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Posts: 4,672 | Thanked: 5,453 times | Joined on Jul 2008 @ Springfield, MA, USA
#101
Originally Posted by ericsson View Post
It is common knowledge. Elop has sold everything in MS and purchased Nokia shares instead (if that makes him even more braindead, that's another matter )
Don't reply in a way that makes you look foolish. As I clearly elaborated, I'm not seeking some nebulous anecdotal "common knowledge." I was seeking some reference so that if someone were to ask me about it, I can state incontestable evidence to prove said statements.

Originally Posted by kevloral View Post
Actually, that is not the case. He is still the eighth biggest individual MS stockholder:

http://www.dailyfinance.com/company/...onal-ownership

Elop (Stephen A)
Shares: 130,026
Estimated Value of Shares: 3.18 M US$
Thank you! That's PRECISELY the type of evidence I'm looking for. You, sir, are an asset to this forum.
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#102
Originally Posted by kevloral View Post
Actually, that is not the case. He is still the eighth biggest individual MS stockholder:

http://www.dailyfinance.com/company/...onal-ownership

Elop (Stephen A)
Shares: 130,026
Estimated Value of Shares: 3.18 M US$
Hmm, I see my pension fund got some largish interest in there as well, so keep on going MS

But:
http://www.businessinsider.com/nokia...s-nokia-2011-2

That is common knowledge. However, Finnish and EU law does not allow him to simply swap shares when he is/was so deep involved in both companies, there are legalities involved, and it take some time. (To be honest I thought it was done by now).
 
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#103
Originally Posted by danramos View Post
Don't reply in a way that makes you look foolish. As I clearly elaborated, I'm not seeking some nebulous anecdotal "common knowledge." I was seeking some reference so that if someone were to ask me about it, I can state incontestable evidence to prove said statements.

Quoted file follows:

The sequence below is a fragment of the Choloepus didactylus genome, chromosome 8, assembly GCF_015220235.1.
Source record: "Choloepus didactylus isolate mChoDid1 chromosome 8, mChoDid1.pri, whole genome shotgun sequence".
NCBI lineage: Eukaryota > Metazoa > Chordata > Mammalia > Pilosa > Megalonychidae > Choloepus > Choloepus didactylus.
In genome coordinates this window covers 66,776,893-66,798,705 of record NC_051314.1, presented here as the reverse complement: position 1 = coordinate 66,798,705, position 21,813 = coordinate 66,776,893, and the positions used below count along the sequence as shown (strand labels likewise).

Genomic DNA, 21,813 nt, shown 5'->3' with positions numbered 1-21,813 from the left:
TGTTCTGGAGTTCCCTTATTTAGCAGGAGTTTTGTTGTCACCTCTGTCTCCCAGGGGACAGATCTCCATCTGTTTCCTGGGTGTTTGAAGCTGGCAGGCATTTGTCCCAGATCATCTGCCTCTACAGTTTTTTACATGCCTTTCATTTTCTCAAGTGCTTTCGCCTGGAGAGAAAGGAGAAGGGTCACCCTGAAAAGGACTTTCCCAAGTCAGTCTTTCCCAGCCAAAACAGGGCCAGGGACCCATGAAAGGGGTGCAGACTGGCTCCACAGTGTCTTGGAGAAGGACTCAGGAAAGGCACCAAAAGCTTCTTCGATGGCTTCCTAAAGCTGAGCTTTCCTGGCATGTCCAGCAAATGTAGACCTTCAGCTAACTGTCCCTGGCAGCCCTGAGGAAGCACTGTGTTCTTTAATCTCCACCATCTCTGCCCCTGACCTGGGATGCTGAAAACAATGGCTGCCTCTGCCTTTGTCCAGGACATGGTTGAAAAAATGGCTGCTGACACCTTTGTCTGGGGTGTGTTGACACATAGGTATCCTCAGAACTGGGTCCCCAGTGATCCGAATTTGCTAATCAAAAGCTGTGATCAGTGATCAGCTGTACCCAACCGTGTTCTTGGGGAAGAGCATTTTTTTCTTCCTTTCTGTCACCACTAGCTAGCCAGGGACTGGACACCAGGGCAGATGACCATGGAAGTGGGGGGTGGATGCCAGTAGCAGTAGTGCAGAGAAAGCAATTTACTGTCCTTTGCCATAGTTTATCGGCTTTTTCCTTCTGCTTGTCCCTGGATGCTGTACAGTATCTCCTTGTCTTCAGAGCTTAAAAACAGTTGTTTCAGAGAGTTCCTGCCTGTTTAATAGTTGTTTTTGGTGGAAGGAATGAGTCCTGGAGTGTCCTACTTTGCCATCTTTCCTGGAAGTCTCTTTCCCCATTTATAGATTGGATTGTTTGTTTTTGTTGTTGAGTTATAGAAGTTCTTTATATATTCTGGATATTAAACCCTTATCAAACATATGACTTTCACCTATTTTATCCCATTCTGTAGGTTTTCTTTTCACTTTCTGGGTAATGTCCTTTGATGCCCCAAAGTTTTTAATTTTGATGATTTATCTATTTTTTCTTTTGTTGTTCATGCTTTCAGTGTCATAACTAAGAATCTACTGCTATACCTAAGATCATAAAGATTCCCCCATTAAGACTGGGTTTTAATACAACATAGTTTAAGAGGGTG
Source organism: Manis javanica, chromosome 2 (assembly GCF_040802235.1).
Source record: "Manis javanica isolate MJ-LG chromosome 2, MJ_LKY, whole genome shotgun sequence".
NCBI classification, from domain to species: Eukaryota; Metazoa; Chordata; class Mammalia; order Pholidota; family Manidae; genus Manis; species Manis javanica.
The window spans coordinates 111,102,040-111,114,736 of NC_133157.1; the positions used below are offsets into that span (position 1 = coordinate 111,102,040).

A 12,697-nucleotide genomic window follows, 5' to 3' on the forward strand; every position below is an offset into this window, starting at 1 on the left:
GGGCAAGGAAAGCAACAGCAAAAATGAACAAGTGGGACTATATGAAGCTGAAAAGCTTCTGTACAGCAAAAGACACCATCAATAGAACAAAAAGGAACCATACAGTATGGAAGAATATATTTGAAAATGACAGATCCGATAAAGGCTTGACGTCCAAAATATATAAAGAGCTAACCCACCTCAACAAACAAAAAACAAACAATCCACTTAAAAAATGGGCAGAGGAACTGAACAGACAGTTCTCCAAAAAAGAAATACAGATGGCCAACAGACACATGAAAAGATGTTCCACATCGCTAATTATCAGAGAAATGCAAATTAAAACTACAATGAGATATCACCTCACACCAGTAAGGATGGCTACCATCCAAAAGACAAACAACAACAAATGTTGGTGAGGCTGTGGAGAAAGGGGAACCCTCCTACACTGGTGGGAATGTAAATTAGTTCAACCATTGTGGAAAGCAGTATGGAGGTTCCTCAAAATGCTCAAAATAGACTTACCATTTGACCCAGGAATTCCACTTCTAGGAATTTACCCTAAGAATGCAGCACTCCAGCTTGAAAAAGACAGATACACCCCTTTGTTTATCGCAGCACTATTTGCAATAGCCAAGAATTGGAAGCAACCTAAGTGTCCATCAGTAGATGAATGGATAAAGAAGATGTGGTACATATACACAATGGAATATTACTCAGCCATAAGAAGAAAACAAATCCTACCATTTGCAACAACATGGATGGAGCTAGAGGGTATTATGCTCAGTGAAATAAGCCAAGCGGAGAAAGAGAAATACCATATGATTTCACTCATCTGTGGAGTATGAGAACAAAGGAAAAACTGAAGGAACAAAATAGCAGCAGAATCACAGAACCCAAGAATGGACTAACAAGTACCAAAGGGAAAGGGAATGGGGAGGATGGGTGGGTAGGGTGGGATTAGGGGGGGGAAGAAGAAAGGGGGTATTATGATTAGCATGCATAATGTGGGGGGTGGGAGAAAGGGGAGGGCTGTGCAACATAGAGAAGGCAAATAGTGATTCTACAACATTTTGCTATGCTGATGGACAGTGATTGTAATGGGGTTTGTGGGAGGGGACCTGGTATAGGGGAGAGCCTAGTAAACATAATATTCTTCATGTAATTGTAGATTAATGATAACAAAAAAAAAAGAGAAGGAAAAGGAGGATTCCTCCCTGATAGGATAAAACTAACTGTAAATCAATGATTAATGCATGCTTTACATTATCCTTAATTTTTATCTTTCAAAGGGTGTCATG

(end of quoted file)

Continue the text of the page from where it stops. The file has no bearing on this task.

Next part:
Thank you! That's PRECISELY the type of evidence I'm looking for. You, sir, are an asset to this forum.
And you sir Dan Ramos the zealot, if you have lived in the Dark Ages, you would have felt right at home with your pessimistic religious doomsday view on everything you disagree slightly with.
 
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#104
Originally Posted by ericsson View Post
That is common knowledge. However, Finnish and EU law does not allow him to simply swap shares when he is/was so deep involved in both companies, there are legalities involved, and it take some time. (To be honest I thought it was done by now).
Don't get me wrong I'm not picking on you, but aren't Elop an american and he's assuming duty as a CEO in a US listed company? How could Finnish and EU laws apply to him? Enlighten me please.
 

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#105
First of all he is Canadian, and corporate governance is immune to nationalism. All corporations have well ironed rules when it comes to execs changing jobs. It has nothing to do with country of origin.